I went to the Houston Auto show a few weeks ago because I need to buy a car, preferably a mid-size sedan. I already have mild but chronic neck pain, so i was most disappointed to learn what has already been mentioned here - head restraints are now designed to push your head much further forward than in the past. The straighter I keep my spine, the less pain; the more my head is shoved forward, the more pain. I have read all the suggestions about how to adapt (reverse the head restraint, angle seat further back, etc.), but I noticed at the car show there is variation among cars, and the lower end ones seem to push the head forward less than the nicer / larger sedans. 1) Does anyone have recommendations about which cars I should / should not look at, and 2) can anyone tell me which (governmental or insurance or rating?) organization may have info on all the models so I can start there when selecting my next car? Thanks!
I do not know who’s in charge of mandating requirements for such.
But I’m with you…I wish they would.
At least mandate adjustability !
I’ve seen and heard far too many complaints for this to be considered correct. I don’t get why my head must be forced to stare at the instrument cluster and have to raise my eyes to see down the road ! I know they build to meet the ‘‘average’’ person…BUT…that would be ME !.. and I don’t like 50% of the restraints out there.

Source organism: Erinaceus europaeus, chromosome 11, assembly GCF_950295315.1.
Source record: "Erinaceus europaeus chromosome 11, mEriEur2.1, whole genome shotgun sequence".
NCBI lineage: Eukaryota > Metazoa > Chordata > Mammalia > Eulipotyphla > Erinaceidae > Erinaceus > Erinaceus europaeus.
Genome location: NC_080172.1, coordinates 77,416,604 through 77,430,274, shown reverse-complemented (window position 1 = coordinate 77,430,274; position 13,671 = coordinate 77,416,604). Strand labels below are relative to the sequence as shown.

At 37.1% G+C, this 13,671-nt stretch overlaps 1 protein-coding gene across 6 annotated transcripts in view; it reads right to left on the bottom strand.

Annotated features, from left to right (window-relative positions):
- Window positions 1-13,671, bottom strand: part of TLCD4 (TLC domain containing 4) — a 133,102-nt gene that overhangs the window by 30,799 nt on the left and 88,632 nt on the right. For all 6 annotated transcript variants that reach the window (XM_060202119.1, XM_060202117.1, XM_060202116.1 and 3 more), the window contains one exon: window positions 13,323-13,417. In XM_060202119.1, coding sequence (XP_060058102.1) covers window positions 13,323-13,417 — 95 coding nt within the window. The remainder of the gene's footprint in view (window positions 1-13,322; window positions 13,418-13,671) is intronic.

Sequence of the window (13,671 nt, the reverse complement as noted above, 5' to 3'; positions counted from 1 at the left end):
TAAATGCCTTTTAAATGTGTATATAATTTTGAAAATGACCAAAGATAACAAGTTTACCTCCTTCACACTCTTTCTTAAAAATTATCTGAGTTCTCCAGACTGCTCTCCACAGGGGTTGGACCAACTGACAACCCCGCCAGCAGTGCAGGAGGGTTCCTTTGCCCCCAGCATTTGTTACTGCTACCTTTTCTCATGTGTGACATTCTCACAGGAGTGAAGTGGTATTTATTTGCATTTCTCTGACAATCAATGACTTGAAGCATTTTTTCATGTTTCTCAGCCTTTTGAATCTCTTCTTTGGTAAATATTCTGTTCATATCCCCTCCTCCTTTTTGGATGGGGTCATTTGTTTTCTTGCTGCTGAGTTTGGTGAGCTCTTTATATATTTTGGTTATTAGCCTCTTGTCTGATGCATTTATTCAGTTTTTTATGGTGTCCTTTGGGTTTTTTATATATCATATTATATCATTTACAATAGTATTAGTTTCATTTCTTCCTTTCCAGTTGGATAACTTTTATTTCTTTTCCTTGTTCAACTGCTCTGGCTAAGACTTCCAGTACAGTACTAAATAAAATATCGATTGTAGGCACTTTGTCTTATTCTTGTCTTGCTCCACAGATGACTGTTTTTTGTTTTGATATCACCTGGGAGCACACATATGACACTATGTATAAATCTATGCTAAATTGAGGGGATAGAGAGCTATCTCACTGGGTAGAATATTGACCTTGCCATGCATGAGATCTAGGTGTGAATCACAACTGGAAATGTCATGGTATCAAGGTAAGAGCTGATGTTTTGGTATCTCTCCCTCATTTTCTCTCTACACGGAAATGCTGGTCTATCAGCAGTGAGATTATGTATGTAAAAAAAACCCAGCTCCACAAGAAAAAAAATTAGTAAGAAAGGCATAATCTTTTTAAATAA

Hopefuly you’ll find adjustable models in your search…the wise manufacturers will.
I think every manufacturer will be approaching it different so the best way will be going to the local auto show this winter to compare all of the models at one time. Its certainly one of the many alphabet soup agencies that must insure that all people will be safe no matter what. Same ones that now are bent on mandating that all cars will talk to each other to avoid accidents at a cost of ?. It might be that the time is coming that one will have a custom seat made that fits them and then simply install it from one vehicle to the next. Maybe there is a federal form to fill out to be granted permission to waive some of these requirements. So if you have the proper form and stamp you can get the alternate seat that won’t be a killer when driving.
Best place to start would be DOT, but I’m not hopeful. Having engineered in the auto industry, I can tell you that there are spec’s for EVERYTHING. But for a layman to get access to one individual specification is unlikely.
And I’ll tell you that in all the car buff books I read, I have never seen anyone rate headrest comfort. Consumer Reports rates their adjustability, but that is typically just height.